I'm 33 with substantial retirement savings and I max out my ROTH 401 and ROTH IRA yearly but am looking for other retirement vehicles to invest in...one I've read is deferred variable annuities. I'll have no need for any funds I tie up in this (if I were to go this route) until 59 1/2 but I'm wondering what things should I consider? Obviously there will be the cost and whether it exceeds any tax savings I'll have gained but anything else? Are my contributions done in installments or lump sums? Generally any minimum/maximum I can contribute each year? Any benefit to going w/ a fixed rather than variable (aside from the market risk exposure of variable investments)? Transferability if I were to die?
As you are maximizing your ROTH contributions, an annuity is a great way to set aside the most for retirement. With an annuity, you can put away after-tax dollars to grow tax-deferred and supplement your IRA retirement savings. Annuities typically have lockup periods, but seeing as how you aren’t looking to use the funds for quite some time they’re not a hindrance. You can add to your annuity savings in lump-sum deposits or installments. Since you will be contributing after-tax dollars, there is not a limit on how much you can contribute annually. (some policies may have limits based on product features.) You will not have to pay taxes on the gains until you withdraw the funds. You can indeed set up the policy to transfer to your beneficiaries in the event of your passing.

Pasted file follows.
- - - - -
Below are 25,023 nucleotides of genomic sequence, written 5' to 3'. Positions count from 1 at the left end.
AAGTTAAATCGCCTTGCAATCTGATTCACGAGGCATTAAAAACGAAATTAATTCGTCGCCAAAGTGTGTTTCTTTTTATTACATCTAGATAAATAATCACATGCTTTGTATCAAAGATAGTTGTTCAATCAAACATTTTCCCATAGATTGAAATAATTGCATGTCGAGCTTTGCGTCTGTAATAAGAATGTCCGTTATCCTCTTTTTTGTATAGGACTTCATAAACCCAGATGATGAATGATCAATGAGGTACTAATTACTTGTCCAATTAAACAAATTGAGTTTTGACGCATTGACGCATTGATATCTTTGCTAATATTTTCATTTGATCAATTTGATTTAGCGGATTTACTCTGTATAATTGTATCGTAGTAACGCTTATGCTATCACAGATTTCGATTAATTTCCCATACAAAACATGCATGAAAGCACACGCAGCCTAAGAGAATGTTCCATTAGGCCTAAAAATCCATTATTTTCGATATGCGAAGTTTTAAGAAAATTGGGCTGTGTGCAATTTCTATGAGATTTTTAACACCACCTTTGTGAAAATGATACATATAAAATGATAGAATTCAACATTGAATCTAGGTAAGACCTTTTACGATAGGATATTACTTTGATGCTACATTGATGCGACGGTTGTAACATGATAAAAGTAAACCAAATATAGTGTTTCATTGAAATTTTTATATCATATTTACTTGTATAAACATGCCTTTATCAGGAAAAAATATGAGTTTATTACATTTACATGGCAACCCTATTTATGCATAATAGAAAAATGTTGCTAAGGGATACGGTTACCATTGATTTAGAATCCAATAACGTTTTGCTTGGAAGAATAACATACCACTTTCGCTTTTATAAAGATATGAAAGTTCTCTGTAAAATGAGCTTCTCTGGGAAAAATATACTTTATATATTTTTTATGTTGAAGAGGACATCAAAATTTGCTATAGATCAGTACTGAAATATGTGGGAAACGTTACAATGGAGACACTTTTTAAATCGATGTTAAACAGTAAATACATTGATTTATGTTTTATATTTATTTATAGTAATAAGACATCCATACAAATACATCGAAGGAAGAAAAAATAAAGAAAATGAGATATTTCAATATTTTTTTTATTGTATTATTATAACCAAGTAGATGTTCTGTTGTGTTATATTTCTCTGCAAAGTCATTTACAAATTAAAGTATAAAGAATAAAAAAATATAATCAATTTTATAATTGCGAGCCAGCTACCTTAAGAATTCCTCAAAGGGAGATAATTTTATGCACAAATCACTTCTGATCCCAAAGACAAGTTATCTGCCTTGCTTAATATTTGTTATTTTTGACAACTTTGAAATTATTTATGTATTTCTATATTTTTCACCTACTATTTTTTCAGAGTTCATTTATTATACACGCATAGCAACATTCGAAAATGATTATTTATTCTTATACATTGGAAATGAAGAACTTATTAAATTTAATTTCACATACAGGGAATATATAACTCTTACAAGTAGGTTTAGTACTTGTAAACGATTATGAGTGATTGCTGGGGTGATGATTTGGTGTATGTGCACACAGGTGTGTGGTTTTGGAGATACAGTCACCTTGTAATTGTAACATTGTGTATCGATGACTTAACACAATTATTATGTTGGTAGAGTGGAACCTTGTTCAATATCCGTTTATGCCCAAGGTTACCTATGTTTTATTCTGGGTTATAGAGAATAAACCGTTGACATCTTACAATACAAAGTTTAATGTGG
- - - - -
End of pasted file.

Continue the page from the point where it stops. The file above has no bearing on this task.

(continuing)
With today’s current low rates, you don’t want to lock-up your funds in a fixed-income policy. The benefits of a fixed annuity are lost in such a low interest rate environment.
The cost of annuities vary based on the product and the many varying features each product offers. Some features will be right for you, some won’t have benefits that outweigh the cost. With all the different options and associated costs it is important to consult with a financial advisor that understand your investment goals and risk tolerance. Let us know if you have additional questions.
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Colin you are 33 years old and sounds to me like you are looking for a product where you can put some extra $$ aside for retirement grow it tax deferred have full unrestricted access to it at 59 1/2 and if you pass way have it go to your beneficiaries. I would also assume that keeping your cost low is important as well. I don't believe that life insurance is an investment vehicle for many reasons, so what i would recommend you consider is setting up a Variable Annuity with either Fidelity of Vanguard. They are just like IRA accounts the only difference is your contributions are not deductible you have access to great low cost no commission funds and your annual for for this annuities are under 20 basis points. 0.20% in my opinion that is the best option to explore. Here is the link to Vanguard site https://investor.vanguard.com/annuity/deferred here is one for Fidelity https://www.fidelity.com/annuities/FPRA-variable-annuity/overview Best of Luck let me know if you have any questions. Sincerely Michael www.VisionaryWealthMgmt.com